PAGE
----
Nov 122014


During my recent, first trip to England (for work), which culminated in a free day and a half to myself running through the streets of London, I was immediately struck by how many locations I’d only dreamed of in song surrounded me. Most likely just as many New York locations pop up in popular song, but I didn’t grow up with much mystery over our largest city, situation just 90 miles up the turnpike from my hometown, A good part of my mad dash through London was structured around hitting spots I only knew through music, yet everywhere I turned 3 other locations cited in songs appeared. Beyond the above-ground locations, which I won’t mention for fear of giving away answers in this finite Last Man Standing, song references even flew by me as I rode the London Underground. The following link will bring you to a map of the London Underground system. For this week’s Last Man Standing, how many tube stations can we find cited in song?


Oct 142014

In the recent discussion of the music of Gordon Lightfoot, I made a reference to Jackson C. Frank, who released only 1 album, which was produced by Paul Simon (whose birthday just happened to pass).

The album leads off with his song, “Blues Run the Game.”

Although this song mentions the blues, it is not a blues song in its structure or style. But the blues do run this particular game of Last Man Standing: How many songs can we name that are about, or mention, the blues, although they are not actually in that genre? I can think of 4. Let’s see if you all can name those songs and more.

Jul 112014


I just learned that one of my all-time favorite rock ‘n rollers has gone by a stage name throughout his professional life. I had no idea his surname at birth was not actually the surname I know him by. I assume he took his surname in honor of a poet. For purposes of this possibly 3-entry Last Man Standing, he will qualify. He uses a stage name and it at least happens to be the same as a famous poet. I’m not going to tell you who I have in mind. I won’t even list the most obvious rocker who fits this LMS’ criteria (an artist who’s stage surname is taken from a poet’s first name) for fear of exhausting the handful of possible entries.

As always, limit yourself to one entry per post. Let’s get it on!

Jun 062014
Combat Rock!

Combat Rock!

This week’s Last Man Standing seeks artists in military garb. A link to the photo or video demonstrating the artist dressed for battle will be helpful but is not necessary. As always, please limit your entry to 1 response per post. The goal is to compile as many artists in military garb as possible, collectively, then to stand atop the heap of useless information with the last answer any of the brilliant minds in the Halls of Rock could fathom.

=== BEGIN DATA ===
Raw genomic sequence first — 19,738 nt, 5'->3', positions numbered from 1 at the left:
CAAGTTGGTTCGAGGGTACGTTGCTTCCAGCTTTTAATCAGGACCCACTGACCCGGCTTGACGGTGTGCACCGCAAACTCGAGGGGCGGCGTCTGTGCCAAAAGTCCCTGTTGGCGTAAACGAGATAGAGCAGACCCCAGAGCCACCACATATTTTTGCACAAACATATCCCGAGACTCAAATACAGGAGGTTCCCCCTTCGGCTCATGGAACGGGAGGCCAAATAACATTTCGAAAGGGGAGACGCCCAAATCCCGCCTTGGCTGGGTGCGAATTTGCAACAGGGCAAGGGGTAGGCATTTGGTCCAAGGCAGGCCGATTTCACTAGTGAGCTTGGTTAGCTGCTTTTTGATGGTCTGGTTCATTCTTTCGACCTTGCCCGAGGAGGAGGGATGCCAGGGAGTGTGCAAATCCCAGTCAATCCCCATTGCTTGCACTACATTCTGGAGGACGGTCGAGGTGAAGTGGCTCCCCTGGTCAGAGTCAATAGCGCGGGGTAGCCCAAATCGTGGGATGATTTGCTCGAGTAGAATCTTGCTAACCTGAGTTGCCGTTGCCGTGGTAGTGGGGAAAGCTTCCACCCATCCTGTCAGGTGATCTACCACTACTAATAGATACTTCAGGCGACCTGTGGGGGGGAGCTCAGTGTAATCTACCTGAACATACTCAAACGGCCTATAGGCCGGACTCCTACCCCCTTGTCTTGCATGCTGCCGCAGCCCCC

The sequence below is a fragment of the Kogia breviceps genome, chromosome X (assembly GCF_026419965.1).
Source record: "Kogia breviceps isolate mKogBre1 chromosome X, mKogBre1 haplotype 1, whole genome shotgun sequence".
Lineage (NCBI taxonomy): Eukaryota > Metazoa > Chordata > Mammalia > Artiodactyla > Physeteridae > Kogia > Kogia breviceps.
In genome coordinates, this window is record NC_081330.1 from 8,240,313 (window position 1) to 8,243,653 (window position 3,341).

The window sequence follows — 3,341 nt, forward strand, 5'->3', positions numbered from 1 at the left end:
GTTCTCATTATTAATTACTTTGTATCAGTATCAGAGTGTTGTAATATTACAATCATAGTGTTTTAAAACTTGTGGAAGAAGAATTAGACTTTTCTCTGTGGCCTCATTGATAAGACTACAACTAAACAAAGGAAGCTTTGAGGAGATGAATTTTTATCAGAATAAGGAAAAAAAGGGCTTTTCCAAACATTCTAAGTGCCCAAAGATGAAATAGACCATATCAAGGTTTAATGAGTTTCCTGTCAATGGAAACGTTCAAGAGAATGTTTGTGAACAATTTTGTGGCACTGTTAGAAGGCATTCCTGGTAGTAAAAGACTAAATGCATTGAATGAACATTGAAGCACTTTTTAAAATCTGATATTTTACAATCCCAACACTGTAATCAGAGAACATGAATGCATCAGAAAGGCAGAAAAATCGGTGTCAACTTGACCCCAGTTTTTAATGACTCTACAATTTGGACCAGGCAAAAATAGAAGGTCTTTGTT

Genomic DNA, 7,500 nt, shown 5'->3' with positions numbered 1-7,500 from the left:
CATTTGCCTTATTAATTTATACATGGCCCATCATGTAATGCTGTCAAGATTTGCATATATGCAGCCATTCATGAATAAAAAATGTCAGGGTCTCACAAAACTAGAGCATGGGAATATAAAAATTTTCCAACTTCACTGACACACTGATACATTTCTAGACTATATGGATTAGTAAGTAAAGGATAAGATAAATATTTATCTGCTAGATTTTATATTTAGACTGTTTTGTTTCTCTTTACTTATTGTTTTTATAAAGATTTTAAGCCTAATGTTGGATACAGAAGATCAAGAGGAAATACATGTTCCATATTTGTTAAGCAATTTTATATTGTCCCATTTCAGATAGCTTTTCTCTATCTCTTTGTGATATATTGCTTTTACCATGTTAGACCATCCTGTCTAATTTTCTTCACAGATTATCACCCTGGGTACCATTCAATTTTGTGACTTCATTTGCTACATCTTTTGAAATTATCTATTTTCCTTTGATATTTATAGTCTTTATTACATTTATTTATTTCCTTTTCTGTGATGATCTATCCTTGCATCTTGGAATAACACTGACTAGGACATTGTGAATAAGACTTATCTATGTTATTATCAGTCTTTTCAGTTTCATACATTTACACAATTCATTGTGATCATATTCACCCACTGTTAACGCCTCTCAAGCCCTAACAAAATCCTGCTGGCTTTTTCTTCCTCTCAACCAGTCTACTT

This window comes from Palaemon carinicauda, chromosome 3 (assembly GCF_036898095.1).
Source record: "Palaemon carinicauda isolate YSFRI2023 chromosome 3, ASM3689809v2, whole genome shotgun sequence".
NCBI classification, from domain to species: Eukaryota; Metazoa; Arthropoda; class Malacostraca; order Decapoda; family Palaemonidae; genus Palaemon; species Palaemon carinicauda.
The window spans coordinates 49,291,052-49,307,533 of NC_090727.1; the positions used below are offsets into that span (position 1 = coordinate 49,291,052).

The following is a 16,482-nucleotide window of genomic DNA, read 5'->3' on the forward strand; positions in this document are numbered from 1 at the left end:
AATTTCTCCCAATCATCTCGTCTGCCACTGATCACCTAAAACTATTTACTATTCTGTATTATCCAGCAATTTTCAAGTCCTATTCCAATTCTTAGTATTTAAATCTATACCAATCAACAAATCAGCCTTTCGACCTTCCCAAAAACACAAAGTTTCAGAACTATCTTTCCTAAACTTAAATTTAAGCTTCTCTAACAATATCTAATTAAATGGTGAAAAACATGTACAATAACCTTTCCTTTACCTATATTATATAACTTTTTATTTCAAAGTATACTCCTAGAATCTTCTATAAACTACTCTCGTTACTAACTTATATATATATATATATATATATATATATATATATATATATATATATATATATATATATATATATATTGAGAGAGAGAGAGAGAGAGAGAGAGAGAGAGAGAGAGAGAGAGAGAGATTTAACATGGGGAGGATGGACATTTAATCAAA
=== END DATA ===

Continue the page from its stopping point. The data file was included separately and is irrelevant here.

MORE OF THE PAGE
This LMS was inspired by the anniversary of the release of a certain landmark rock album and a chance viewing of my favorite old rap video. I’ll leave it to you to cite the artists who inspired me, although I suspect the talent pool for this topic is deep! Following reasonable completion of this thread, stay tuned for at least one related foll0w-up thread.

Let the games begin!

Apr 252014

Driving into work this beautiful spring morning, which followed a (personally, not weather-induced) miserable preceding day and night, I listened to the soundtrack from The Harder They Come, the one reggae album even non-reggae fans need to own. (How it didn’t end up on The Hold Steady’s 10 essential albums list is beyond me!) As Toots & the Maytals’ “Pressure Drop” started up and I tried to hum along with Toots I was struck, as I have been for the past 10 or 15 years, by my declining ability to hum. Although I was more of a whistler, I used to enjoy humming out a tune as a kid. Sometime in my late 30s or early 40s I began to notice that humming felt extremely uncomfortable, giving me a sensation somewhere between the feeling of a limb that has fallen asleep and the moment in the intro to The Six Million Dollar Man when Steve Austin says, “She’s breaking up!” Maybe it’s my receding gums. Maybe it’s the lack of protection afforded by my chicken lips. Whatever it is, I’m always a little disappointed that I can’t hum along exuberantly with Toots at the beginning of “Pressure Drop.”

Even if I could still hum with the freedom and comfort that I did as a kid, I would not have been able to project my hum and even have a raspy quality to it, the way Toots does. That got me thinking, there must be other songs that feature actual humming. My guess is that these songs have not been compiled and discussed in one place before, or at least as thoroughly as they can be compiled and discussed here. In short, Last Man Standing: Songs With Humming Parts.


Mar 252014


In honor of cliffsofinsanity’s recent inclusion of “Indiana Wants Me” in this week’s Saturday Night Shut In, I thought that we couldn’t be regionalist, and that it would be important to consider all of our wonderful (some more wonderful than others) 50 states. Please include a song title that includes a state’s name. Once a state is mentioned, it’s out of the running.

This is a Last Man Standing with no more than 50 entries.

I’ll start out with Propellerheads’ “Take California.”


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